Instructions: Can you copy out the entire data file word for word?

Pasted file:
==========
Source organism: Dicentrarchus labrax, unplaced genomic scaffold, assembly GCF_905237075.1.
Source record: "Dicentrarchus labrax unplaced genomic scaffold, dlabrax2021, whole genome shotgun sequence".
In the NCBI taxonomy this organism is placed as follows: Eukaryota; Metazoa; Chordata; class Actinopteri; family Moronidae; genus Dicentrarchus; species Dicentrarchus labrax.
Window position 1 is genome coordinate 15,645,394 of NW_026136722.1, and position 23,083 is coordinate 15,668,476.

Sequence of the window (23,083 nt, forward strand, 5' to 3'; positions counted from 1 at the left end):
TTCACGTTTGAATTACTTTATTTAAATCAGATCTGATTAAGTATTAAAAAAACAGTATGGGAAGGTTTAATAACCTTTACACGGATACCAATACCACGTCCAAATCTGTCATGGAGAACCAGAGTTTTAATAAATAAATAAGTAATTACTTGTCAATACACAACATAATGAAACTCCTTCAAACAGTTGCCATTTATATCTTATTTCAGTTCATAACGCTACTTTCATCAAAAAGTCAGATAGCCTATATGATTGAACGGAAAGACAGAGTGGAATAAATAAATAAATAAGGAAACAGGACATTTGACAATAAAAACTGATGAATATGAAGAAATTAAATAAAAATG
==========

Source organism: Dicentrarchus labrax, unplaced genomic scaffold, assembly GCF_905237075.1.
Source record: "Dicentrarchus labrax unplaced genomic scaffold, dlabrax2021, whole genome shotgun sequence".
In the NCBI taxonomy this organism is placed as follows: Eukaryota; Metazoa; Chordata; class Actinopteri; family Moronidae; genus Dicentrarchus; species Dicentrarchus labrax.
Window position 1 is genome coordinate 15,645,394 of NW_026136722.1, and position 23,083 is coordinate 15,668,476.

Sequence of the window (23,083 nt, forward strand, 5' to 3'; positions counted from 1 at the left end):
TTCACGTTTGAATTACTTTATTTAAATCAGATCTGATTAAGTATTAAAAAAACAGTATGGGAAGGTTTAATAACCTTTACACGGATACCAATACCACGTCCAAATCTGTCATGGAGAACCAGAGTTTTAATAAATAAATAAGTAATTACTTGTCAATACACAACATAATGAAACTCCTTCAAACAGTTGCCATTTATATCTTATTTCAGTTCATAACGCTACTTTCATCAAAAAGTCAGATAGCCTATATGATTGAACGGAAAGACAGAGTGGAATAAATAAATAAATAAGGAAACAGGACATTTGACAATAAAAACTGATGAATATGAAGAAATTAAATAAAAATG